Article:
The former chief executive of Lion Advantage – stripped of its financial services licence last year – has lost his appeal, and says Australian Securities and Investments Commission unfairly targeted him.
ASIC banned David Hickie in August last year from providing financial services for two years and cancelled his company Lion Advantage’s licence, for being found without adequate PI cover and in breach of financial reporting obligations. Last week, the Administrative Appeal Tribunal upheld the corporate regulator’s decision.
“Mr Hickie had almost completely disregarded his and Lion’s statutory duties despite being a director, secretary and CEO of Lion. His repeated failures to comply with his statutory duties were met with explanations which were not only inconsistent, but in some instances wholly implausible,” Senior Member Egon Fice wrote in his judgment.
“Perhaps the most concerning aspect of Mr Hickie’s evidence was the apparent lack of understanding that he had in fact failed to comply with his statutory duties… In my opinion, Mr Hickie has displayed a serious disregard for the financial services law. In his case, a banning order is appropriate.”
But Hickie told Wealth Professional
he has been unfairly targeted by ASIC, although he would not appeal the decision.
“I’m pretty upset. I haven’t done much wrong that others haven’t done as well. It’s damaged my reputation…I know I was unfairly targeted by ASIC.”
Hickie is staying mum on exactly why he was “targeted”, but says all will be revealed come January. “Watch this space – things will be different in January. People will know why I’ve been targeted.”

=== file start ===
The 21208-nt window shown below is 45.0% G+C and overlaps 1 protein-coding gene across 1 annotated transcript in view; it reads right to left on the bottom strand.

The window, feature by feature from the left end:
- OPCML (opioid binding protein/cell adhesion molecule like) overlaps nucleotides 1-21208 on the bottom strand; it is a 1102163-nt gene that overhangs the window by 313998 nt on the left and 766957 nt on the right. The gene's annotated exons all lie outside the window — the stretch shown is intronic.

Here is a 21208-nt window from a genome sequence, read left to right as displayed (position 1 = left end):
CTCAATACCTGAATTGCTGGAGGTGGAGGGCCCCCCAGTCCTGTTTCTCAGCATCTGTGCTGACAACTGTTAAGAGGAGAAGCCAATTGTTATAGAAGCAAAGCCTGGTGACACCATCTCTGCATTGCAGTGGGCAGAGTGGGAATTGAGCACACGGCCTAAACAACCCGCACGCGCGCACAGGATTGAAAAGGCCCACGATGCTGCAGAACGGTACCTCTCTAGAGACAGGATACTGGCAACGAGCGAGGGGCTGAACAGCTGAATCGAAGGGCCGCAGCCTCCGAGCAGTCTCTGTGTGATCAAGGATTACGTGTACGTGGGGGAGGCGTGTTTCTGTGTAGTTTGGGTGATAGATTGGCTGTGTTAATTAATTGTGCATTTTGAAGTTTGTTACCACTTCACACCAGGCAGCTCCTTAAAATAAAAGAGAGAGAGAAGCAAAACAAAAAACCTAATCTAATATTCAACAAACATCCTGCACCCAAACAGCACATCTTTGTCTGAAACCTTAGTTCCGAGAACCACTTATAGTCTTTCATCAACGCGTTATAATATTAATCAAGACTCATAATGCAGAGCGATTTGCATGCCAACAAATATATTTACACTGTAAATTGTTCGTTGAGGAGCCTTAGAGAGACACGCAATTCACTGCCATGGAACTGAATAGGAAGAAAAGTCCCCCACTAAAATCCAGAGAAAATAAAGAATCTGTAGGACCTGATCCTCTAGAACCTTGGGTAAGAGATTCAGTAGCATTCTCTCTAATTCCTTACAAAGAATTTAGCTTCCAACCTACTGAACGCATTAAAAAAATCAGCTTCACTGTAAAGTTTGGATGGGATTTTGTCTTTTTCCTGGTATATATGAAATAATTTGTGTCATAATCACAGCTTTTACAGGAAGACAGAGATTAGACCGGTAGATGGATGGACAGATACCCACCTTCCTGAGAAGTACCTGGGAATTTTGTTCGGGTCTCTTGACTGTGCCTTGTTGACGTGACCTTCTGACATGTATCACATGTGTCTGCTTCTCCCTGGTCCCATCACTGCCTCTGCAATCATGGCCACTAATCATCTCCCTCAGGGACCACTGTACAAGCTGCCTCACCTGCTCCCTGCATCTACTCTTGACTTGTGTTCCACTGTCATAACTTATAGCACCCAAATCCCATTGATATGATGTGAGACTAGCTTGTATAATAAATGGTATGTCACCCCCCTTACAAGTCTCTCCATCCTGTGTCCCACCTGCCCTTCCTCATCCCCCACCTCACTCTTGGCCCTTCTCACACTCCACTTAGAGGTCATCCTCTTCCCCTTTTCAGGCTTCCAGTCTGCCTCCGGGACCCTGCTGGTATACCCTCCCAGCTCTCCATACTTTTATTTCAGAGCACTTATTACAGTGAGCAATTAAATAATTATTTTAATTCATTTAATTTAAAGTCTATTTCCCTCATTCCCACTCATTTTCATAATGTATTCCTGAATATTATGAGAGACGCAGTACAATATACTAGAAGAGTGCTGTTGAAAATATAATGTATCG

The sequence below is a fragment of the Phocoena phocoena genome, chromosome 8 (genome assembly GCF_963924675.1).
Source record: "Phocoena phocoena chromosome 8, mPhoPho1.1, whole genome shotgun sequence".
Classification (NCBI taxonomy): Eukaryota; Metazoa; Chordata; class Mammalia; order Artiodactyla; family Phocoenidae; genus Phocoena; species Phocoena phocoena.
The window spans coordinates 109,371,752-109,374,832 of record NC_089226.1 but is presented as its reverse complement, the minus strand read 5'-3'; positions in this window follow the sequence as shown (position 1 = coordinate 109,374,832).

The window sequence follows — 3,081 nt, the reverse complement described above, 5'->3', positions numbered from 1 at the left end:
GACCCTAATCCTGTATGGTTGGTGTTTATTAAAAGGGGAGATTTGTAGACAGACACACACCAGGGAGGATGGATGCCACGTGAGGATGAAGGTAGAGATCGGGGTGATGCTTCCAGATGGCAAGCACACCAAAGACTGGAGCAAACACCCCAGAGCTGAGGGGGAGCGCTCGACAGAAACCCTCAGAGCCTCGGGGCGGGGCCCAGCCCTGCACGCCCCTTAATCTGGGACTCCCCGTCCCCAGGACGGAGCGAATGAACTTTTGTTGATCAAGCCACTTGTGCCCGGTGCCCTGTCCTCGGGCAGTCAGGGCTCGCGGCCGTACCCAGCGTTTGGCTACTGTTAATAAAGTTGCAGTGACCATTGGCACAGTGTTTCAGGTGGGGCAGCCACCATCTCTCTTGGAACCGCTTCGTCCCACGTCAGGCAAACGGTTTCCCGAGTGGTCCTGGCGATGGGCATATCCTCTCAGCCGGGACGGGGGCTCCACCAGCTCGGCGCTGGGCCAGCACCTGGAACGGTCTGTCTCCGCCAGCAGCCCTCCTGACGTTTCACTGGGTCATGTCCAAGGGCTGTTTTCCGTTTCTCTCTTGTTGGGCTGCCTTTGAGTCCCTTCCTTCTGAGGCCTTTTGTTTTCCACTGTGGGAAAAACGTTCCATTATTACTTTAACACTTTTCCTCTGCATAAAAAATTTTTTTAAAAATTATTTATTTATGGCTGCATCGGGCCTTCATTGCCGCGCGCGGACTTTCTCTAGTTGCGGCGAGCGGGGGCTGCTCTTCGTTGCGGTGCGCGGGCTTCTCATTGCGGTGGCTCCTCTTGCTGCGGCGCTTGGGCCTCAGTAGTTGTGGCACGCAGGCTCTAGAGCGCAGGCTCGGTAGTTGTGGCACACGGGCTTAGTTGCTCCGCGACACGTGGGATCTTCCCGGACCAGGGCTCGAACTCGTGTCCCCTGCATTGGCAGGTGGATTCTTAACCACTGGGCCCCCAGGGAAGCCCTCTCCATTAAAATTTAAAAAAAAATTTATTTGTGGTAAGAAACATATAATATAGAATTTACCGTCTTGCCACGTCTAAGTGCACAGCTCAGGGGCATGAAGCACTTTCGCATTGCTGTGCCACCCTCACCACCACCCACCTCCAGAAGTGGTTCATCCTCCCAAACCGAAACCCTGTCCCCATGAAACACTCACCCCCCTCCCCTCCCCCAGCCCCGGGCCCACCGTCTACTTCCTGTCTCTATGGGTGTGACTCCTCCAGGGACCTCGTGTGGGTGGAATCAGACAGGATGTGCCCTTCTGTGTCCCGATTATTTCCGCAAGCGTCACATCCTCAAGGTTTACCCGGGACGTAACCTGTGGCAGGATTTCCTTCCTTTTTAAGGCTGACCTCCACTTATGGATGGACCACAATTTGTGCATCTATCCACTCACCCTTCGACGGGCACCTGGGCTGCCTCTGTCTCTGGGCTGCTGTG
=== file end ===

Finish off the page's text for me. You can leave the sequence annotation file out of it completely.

The past few months have been “difficult” for the 62-year-old, who says he has worked all his life in the financial services industry and started fund managing in 1983. He is the director of two public companies and is working in Indonesia until things die down.
“People say I’m not a good person, not good to be around their business. I can’t afford to say too much now… But I’m not a bad person, all right?”
In nine months Hickie can reapply for a fund management licence again, but says he will not.
“I’ve got to work out what I am going to do next – but it’s not fund management. I’m getting too old for that. My business has been destroyed… [but] it doesn’t affect my entrepreneurial skills.”
The problems were first brought in front of a dispute resolution tribunal and Hickie thinks it should have stayed there longer for talks to progress, before ASIC imposed penalties. “I might have been slightly guilty but it could have been rectified. Instead – bam.”
Lion Advantage provided financial product services to retail clients and operated four registered managed investment schemes which invested in real property.
However, ASIC found Lion Advantage was failing to fulfil its obligations as a financial services licensee by repeatedly failing to:
- have adequate PI insurance in place;
- lodge audited financial reports on time for Lion Advantage and the schemes it operated;
- hold membership of an ASIC-approved external dispute resolution scheme in 2007 and for the period between 31 October 2011 and 7 March 2012.
ASIC has been asked for comment. At the time the ban was made, ASIC commissioner Greg Tanzer said companies have important obligations to comply with the reporting process.
"Licensees who fail to maintain adequate PI insurance expose retail clients to the risk that they go uncompensated in circumstances where a licensee has insufficient funds to meet client claims."
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